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The Paper Dragon

Stephen S. Power is the author of the novel The Dragon Round, now out in trade paperback from Simon & Schuster. "The Paper Dragon," which was inspired by Japan's use of "fire balloons" during World War II, is his sixth story in Daily Science Fiction. His short fiction has also appeared recently in The Arcanist and Unnerving. He tweets at @stephenspower, his site is stephenspower.com, and he's a proud member of Codex and the SFWA.

Near the end of the war, my sixth grade teacher took me and some of my classmates hiking on Mount Diablo, and we found a black origami dragon in a dry pine thicket. It was bigger than my father's P-51 Mustang. Or had been. Its wings hung in tatters from the trees. Saplings and fallen branches lanced its crumpled body. Its head was intact, though, a beautiful piece of laminated folding nearly as big as me. The other kids marveled at its whiskers, spiky ruffles, and red lacquer eyes. A few kids swore it whispered. Johnny Campbell said it glared at him. I was more fascinated by what I'd discovered inside.
Through the rents in its tail, I could see the other side of the thin, but sturdy paper. It was snow white and covered in Japanese characters half-hidden by folds: mysterious, fantastic, elegantly brushed. The writing looked like art, not the crude graffiti my father said ground crews chalked on bombs: Remember Pearl; This One's For Mother; Next Stop Tokyo.
My teacher, Miss Alice, clapped her hands and told me not to touch the dragon. She said she could not imagine what it was for or how it had gotten there, but it could not be safe if the Japs had sent it, and she waited while I backed away.
Johnny, meanwhile, started kicking the head because his father and cousin had died on Iwo Jima. When Miss Alice turned to yell at him, I ran up and ripped off a dangling scrap large as a pie plate. If she'd caught me, I'd have said I wanted a souvenir before the army hauled the dragon away, like the Japanese flag covered in characters that my father had sent my brother. The truth was, the characters on this scrap were cherry red, not black like the rest in the dragon or those on the flag. They caught my eye, and I wanted to read them and know who wrote them. I knelt to fold the scrap in quarters and stuff it under my sweater. That's when Johnny gave the head a real big kick, and it exploded.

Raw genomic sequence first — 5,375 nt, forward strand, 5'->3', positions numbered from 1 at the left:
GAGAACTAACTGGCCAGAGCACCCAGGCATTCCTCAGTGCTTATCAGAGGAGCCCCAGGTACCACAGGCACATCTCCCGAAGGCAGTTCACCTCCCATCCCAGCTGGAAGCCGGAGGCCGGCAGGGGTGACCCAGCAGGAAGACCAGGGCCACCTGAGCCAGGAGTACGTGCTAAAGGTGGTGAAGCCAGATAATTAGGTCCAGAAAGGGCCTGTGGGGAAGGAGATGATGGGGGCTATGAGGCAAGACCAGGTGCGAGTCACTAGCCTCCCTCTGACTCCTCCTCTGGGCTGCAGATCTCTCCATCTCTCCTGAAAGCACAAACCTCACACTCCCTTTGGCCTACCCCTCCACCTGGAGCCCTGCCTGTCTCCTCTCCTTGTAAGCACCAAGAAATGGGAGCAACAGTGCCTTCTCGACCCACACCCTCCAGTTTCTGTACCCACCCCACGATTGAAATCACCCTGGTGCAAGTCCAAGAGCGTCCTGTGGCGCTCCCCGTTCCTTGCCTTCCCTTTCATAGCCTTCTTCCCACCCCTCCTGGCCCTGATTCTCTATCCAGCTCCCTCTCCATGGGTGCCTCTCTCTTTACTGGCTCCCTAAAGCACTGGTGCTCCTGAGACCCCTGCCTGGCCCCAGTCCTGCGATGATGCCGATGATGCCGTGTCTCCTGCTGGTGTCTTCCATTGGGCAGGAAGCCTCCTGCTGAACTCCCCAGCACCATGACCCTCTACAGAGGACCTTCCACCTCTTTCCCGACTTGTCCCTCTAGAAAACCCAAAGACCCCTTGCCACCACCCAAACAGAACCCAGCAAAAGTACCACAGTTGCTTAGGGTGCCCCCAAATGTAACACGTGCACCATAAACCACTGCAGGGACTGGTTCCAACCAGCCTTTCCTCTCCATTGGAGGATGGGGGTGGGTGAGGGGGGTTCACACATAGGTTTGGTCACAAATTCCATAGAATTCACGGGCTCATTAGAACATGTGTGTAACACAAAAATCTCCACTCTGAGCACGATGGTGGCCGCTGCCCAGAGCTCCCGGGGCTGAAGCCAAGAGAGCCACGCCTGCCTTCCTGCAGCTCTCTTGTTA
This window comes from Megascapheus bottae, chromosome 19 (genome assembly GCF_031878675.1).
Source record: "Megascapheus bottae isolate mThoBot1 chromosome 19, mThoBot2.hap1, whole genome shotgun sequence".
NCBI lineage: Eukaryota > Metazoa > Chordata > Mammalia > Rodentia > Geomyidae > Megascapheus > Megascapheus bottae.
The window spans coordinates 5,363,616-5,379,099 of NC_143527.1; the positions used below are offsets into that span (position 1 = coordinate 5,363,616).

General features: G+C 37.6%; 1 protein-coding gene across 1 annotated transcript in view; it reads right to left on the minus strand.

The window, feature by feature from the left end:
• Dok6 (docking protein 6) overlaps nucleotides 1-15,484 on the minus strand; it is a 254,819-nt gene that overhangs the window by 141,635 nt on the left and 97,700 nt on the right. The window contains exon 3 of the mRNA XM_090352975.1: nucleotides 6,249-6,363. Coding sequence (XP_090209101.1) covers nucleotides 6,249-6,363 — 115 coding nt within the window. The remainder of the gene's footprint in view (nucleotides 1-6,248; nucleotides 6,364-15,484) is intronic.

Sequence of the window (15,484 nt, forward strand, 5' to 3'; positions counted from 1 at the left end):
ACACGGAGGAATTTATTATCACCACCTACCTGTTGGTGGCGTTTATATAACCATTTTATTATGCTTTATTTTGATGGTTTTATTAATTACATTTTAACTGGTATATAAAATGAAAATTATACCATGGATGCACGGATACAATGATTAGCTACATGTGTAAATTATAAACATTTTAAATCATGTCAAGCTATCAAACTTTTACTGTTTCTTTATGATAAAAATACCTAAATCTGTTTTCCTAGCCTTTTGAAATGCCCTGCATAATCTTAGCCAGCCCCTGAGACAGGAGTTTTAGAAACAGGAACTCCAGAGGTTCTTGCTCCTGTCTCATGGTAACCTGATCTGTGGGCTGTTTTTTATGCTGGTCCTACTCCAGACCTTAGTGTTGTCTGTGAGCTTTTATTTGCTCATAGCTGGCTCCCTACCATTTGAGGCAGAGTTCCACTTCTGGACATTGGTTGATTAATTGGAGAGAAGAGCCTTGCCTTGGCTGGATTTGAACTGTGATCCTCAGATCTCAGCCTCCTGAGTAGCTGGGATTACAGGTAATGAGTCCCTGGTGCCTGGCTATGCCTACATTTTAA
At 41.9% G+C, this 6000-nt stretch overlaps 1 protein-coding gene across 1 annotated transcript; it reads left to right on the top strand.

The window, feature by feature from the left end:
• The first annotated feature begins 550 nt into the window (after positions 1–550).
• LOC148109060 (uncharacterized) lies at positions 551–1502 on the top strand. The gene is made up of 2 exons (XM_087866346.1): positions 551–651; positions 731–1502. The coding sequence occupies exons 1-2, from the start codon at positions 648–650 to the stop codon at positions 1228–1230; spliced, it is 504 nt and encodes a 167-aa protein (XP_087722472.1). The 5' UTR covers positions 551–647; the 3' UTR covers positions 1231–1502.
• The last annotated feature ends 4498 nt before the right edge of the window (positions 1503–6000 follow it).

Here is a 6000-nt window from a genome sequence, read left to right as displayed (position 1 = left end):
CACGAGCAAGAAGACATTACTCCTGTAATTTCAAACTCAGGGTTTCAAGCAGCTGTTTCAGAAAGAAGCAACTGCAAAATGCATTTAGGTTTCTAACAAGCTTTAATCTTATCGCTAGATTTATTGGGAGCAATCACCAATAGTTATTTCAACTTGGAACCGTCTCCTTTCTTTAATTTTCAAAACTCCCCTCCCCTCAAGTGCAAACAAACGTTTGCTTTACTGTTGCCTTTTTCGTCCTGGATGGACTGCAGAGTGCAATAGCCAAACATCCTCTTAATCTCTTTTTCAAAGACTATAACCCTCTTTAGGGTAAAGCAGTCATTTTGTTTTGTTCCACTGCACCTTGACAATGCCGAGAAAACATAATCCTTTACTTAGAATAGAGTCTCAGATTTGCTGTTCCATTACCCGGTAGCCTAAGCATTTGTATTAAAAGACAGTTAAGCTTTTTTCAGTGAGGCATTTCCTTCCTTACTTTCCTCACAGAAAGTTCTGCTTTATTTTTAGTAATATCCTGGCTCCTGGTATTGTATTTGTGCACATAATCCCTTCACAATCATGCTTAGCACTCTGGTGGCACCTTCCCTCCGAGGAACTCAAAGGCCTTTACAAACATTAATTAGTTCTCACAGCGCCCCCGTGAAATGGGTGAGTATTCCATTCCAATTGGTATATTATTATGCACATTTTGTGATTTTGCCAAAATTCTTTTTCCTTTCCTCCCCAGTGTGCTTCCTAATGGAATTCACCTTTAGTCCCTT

I was ten yards away and low to the ground, so the blast only threw me backwards. Johnny dissolved into red mist. So did most of Miss Alice. The rest of her splattered over me and the trees. Much of my classmates did too, followed by bits of flaming shirt and skirt, paper and pine needle.
I once asked my father what battle was like. He wrote back, "Do you really want to know? I won't lie." I said, "Yes." Months later his next letter said, "The smell never leaves your nose. The roasted hair. The rotting flesh. Gunpowder. Smoking oil." He was right.
The dragon's body burst like a string of firecrackers. The brush went up in flames. I scrambled down the trail through nagging chaparral toward our bus. After a few hundred yards, I ran into old Mr. Lively, the driver. He told me to sit beside a ghost pine while he went to help the others. I said, calm as day, "The dragon took them." He clearly thought me hysterical and hobbled off. Five minutes later he returned, his face as washed out and wary as a GI home on leave. He led me to the bus. I felt like I swam. The mountain erupted behind us.